Home Remedies

These have to be treated under the supervision of a doctor only. Along with the medicinal treatment, you can try out some home treatments to get relief from the discomfort associated with the swelling.

Warm/Cold Compression

When there is tenderness in the swollen nodes, then it can be relieved with warm/cold compression treatment. For this, you need one bowl of warm water and a bowl of ice-cold water. Firstly, dip a washcloth into the warm water and then place the damp cloth over them for 10 minutes. Then, dampen another washcloth with cold water and put it on the affected nodes for the next 10 minutes. You can repeat this after a gap of every one hour.

Massage

Massaging the inflamed nodes can bring down the swelling to some extent. Basically, the nodes swell up when impurities from the lymphatic fluid are trapped and cause blockage in them. When you massage the area with a gentle hand, the blockage is released and they start functioning normally. As a result, the inflammation subsides.

Honey

Honey has this amazing natural quality of reducing inflammation in any part of the body. Therefore, it can be used for curing swollen nodes as well. You can put a teaspoon of honey in a cup of warm water and have it. Or else, you can drink a cup of hot tea in which a teaspoon of honey is added.

It may happen that the lymph nodes remain swollen even after the infection has gone. You need not worry about this as it is absolutely normal and it will get back to its original size on its own after some time. During this time, some people, particularly children, often feel the urge to press or squeeze the. This should be avoided as it could be harmful. Make sure to try the above described home remedies for some much-needed relief, and in worst cases, see a doctor at the earliest.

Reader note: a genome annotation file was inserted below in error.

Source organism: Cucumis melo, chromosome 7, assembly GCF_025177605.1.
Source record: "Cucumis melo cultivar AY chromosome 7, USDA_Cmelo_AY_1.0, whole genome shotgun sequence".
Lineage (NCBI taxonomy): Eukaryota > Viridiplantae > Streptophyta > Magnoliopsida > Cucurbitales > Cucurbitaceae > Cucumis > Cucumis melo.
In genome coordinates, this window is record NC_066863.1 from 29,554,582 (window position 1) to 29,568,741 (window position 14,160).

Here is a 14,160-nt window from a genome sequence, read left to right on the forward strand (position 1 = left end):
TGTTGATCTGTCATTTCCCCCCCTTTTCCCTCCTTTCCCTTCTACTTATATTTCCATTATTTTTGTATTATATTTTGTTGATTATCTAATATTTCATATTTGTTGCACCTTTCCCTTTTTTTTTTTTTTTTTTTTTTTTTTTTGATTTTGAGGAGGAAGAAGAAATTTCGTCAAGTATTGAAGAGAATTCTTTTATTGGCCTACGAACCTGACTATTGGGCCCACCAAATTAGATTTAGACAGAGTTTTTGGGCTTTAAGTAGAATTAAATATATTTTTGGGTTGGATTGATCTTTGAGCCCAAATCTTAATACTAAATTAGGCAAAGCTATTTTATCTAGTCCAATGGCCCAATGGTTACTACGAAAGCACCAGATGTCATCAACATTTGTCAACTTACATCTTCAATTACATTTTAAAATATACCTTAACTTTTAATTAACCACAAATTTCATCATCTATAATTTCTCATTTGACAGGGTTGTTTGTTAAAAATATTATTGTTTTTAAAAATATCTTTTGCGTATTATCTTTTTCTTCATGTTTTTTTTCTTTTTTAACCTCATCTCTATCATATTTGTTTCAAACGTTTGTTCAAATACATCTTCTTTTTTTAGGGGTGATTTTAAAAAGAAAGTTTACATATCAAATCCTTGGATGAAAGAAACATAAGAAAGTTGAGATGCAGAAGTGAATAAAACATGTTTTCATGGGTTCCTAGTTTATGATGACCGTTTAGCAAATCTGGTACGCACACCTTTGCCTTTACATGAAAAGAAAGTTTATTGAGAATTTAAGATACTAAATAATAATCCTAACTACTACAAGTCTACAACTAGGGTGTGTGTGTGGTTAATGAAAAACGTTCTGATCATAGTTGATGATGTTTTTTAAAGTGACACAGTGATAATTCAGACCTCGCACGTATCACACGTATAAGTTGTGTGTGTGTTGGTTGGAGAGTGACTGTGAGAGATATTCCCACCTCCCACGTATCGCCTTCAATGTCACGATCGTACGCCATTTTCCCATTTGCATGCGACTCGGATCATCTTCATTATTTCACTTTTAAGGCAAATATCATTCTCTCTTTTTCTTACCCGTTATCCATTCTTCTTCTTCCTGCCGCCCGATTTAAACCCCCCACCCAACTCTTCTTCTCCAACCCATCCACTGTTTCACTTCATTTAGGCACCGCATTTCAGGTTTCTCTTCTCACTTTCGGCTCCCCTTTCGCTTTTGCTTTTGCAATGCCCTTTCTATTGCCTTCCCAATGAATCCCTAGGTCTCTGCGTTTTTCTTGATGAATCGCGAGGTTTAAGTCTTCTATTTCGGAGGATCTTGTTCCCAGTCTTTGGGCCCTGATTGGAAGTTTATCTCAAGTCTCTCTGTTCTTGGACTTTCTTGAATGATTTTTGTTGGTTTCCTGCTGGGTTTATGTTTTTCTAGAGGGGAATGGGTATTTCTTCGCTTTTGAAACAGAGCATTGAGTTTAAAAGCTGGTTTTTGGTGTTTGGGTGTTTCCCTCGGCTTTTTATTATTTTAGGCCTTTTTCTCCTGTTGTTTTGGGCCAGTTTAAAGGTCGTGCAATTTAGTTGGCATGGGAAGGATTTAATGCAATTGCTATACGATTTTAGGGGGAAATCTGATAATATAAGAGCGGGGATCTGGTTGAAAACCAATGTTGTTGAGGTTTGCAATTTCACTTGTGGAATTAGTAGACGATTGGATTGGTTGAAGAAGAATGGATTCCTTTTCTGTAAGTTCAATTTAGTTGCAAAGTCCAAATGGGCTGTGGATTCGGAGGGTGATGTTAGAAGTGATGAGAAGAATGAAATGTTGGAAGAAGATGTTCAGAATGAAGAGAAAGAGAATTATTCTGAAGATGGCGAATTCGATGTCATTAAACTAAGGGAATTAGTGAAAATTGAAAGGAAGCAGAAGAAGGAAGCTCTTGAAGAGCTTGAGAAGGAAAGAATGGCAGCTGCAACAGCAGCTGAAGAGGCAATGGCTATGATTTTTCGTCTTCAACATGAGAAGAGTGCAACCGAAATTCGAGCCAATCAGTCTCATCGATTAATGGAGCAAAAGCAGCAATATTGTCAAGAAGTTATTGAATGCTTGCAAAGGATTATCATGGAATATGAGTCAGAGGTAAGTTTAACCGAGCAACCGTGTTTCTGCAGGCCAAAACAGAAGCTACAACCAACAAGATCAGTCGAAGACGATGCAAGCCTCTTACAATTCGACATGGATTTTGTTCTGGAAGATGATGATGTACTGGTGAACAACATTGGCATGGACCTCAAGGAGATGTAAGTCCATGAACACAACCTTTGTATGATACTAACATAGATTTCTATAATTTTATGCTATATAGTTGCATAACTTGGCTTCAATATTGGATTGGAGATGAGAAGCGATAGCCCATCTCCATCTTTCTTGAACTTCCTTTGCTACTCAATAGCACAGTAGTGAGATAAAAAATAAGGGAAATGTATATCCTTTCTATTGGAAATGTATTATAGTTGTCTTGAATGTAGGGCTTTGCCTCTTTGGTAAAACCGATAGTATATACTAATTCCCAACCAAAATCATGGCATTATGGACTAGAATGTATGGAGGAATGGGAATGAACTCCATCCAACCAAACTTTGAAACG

Disclaimer: This HealthHearty article is for informative purposes only, and should not be used as a replacement for expert medical advice.

This information describes how to prevent infection and reduce swelling in your hand and arm after your axillary lymph node dissection surgery. Following these guidelines may help prevent lymphedema.

About Your Lymphatic System

How to reduce lymph node swelling

Figure 1. Normal lymph drainage

Your lymphatic system has 2 jobs:

  • It helps fight infection.
  • It helps drain fluid from areas of your body.

Your lymphatic system is made up of lymph nodes, lymphatic vessels, and lymphatic fluid (see Figure 1).

  • Lymph nodes are small bean-shaped glands located along your lymphatic vessels. Your lymph nodes filter your lymphatic fluid, taking out bacteria, viruses, cancer cells, and other waste products.
  • Lymphatic vessels are tiny tubes, like your blood vessels, that carry fluid to and from your lymph nodes.
  • Lymphatic fluid is the clear fluid that travels through your lymphatic system. It carries cells that help fight infections and other diseases.

Axillary lymph nodes are a group of lymph nodes in your armpit (axilla) that drain the lymph fluid from your breast and arm. Everyone has a different number of axillary lymph nodes. An axillary lymph node dissection is a surgery to remove a group of axillary lymph nodes.

About Lymphedema

Sometimes, removing lymph nodes can make it hard for your lymphatic system to drain properly. If this happens, lymphatic fluid can build up in the area where the lymph nodes were removed. This extra fluid causes swelling called lymphedema.